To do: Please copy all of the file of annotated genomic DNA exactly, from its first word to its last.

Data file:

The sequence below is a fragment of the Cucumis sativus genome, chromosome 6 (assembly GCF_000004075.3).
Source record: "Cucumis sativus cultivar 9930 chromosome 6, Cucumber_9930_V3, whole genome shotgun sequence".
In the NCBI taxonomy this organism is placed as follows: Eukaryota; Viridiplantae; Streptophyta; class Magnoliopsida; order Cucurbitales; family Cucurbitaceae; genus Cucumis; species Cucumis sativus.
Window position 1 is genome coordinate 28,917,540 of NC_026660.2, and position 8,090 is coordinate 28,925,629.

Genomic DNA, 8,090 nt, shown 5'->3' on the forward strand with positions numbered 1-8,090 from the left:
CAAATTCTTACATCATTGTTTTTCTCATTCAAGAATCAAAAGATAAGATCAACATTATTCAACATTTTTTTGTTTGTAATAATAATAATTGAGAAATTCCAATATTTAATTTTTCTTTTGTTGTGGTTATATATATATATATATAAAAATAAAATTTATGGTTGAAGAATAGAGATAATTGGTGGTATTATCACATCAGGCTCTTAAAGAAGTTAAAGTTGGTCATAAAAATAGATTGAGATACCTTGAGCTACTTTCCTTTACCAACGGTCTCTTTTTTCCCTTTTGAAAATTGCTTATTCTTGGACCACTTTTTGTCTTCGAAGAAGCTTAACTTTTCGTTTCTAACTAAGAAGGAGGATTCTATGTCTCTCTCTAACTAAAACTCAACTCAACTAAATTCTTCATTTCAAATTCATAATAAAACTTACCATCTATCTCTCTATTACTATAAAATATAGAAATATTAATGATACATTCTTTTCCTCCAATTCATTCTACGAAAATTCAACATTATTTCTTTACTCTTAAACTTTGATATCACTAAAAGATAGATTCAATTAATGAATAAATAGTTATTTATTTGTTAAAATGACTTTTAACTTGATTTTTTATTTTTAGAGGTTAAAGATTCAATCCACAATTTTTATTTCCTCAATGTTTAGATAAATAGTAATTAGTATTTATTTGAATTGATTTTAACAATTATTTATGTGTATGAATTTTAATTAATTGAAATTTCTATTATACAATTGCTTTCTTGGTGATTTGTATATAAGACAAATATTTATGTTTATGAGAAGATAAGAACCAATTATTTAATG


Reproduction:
The sequence below is a fragment of the Cucumis sativus genome, chromosome 6 (assembly GCF_000004075.3).
Source record: "Cucumis sativus cultivar 9930 chromosome 6, Cucumber_9930_V3, whole genome shotgun sequence".
In the NCBI taxonomy this organism is placed as follows: Eukaryota; Viridiplantae; Streptophyta; class Magnoliopsida; order Cucurbitales; family Cucurbitaceae; genus Cucumis; species Cucumis sativus.
Window position 1 is genome coordinate 28,917,540 of NC_026660.2, and position 8,090 is coordinate 28,925,629.

Genomic DNA, 8,090 nt, shown 5'->3' on the forward strand with positions numbered 1-8,090 from the left:
CAAATTCTTACATCATTGTTTTTCTCATTCAAGAATCAAAAGATAAGATCAACATTATTCAACATTTTTTTGTTTGTAATAATAATAATTGAGAAATTCCAATATTTAATTTTTCTTTTGTTGTGGTTATATATATATATATATAAAAATAAAATTTATGGTTGAAGAATAGAGATAATTGGTGGTATTATCACATCAGGCTCTTAAAGAAGTTAAAGTTGGTCATAAAAATAGATTGAGATACCTTGAGCTACTTTCCTTTACCAACGGTCTCTTTTTTCCCTTTTGAAAATTGCTTATTCTTGGACCACTTTTTGTCTTCGAAGAAGCTTAACTTTTCGTTTCTAACTAAGAAGGAGGATTCTATGTCTCTCTCTAACTAAAACTCAACTCAACTAAATTCTTCATTTCAAATTCATAATAAAACTTACCATCTATCTCTCTATTACTATAAAATATAGAAATATTAATGATACATTCTTTTCCTCCAATTCATTCTACGAAAATTCAACATTATTTCTTTACTCTTAAACTTTGATATCACTAAAAGATAGATTCAATTAATGAATAAATAGTTATTTATTTGTTAAAATGACTTTTAACTTGATTTTTTATTTTTAGAGGTTAAAGATTCAATCCACAATTTTTATTTCCTCAATGTTTAGATAAATAGTAATTAGTATTTATTTGAATTGATTTTAACAATTATTTATGTGTATGAATTTTAATTAATTGAAATTTCTATTATACAATTGCTTTCTTGGTGATTTGTATATAAGACAAATATTTATGTTTATGAGAAGATAAGAACCAATTATTTAATG